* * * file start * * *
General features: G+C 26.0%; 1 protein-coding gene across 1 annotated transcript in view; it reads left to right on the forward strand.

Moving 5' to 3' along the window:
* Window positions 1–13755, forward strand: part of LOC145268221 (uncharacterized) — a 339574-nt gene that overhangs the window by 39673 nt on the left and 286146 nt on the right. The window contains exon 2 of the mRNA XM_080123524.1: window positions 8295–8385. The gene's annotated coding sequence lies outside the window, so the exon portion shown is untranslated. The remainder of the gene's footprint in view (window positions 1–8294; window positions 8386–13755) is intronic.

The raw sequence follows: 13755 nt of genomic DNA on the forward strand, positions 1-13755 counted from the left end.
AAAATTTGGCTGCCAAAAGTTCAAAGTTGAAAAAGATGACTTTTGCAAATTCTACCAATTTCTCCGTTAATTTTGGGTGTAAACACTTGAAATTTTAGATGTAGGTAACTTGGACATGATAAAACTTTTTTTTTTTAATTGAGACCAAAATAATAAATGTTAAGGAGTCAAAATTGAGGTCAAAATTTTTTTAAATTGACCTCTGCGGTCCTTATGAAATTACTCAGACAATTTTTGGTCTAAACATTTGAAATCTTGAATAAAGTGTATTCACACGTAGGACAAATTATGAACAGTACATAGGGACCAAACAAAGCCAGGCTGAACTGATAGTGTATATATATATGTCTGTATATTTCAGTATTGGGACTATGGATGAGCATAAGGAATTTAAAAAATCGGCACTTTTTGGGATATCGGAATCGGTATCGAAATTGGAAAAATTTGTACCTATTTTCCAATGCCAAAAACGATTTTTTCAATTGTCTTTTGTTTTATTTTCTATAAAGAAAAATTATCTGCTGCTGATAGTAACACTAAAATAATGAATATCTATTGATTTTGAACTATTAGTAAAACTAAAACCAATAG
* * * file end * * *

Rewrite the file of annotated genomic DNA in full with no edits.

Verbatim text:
General features: G+C 26.0%; 1 protein-coding gene across 1 annotated transcript in view; it reads left to right on the forward strand.

Moving 5' to 3' along the window:
* Window positions 1–13755, forward strand: part of LOC145268221 (uncharacterized) — a 339574-nt gene that overhangs the window by 39673 nt on the left and 286146 nt on the right. The window contains exon 2 of the mRNA XM_080123524.1: window positions 8295–8385. The gene's annotated coding sequence lies outside the window, so the exon portion shown is untranslated. The remainder of the gene's footprint in view (window positions 1–8294; window positions 8386–13755) is intronic.

The raw sequence follows: 13755 nt of genomic DNA on the forward strand, positions 1-13755 counted from the left end.
AAAATTTGGCTGCCAAAAGTTCAAAGTTGAAAAAGATGACTTTTGCAAATTCTACCAATTTCTCCGTTAATTTTGGGTGTAAACACTTGAAATTTTAGATGTAGGTAACTTGGACATGATAAAACTTTTTTTTTTTAATTGAGACCAAAATAATAAATGTTAAGGAGTCAAAATTGAGGTCAAAATTTTTTTAAATTGACCTCTGCGGTCCTTATGAAATTACTCAGACAATTTTTGGTCTAAACATTTGAAATCTTGAATAAAGTGTATTCACACGTAGGACAAATTATGAACAGTACATAGGGACCAAACAAAGCCAGGCTGAACTGATAGTGTATATATATATGTCTGTATATTTCAGTATTGGGACTATGGATGAGCATAAGGAATTTAAAAAATCGGCACTTTTTGGGATATCGGAATCGGTATCGAAATTGGAAAAATTTGTACCTATTTTCCAATGCCAAAAACGATTTTTTCAATTGTCTTTTGTTTTATTTTCTATAAAGAAAAATTATCTGCTGCTGATAGTAACACTAAAATAATGAATATCTATTGATTTTGAACTATTAGTAAAACTAAAACCAATAG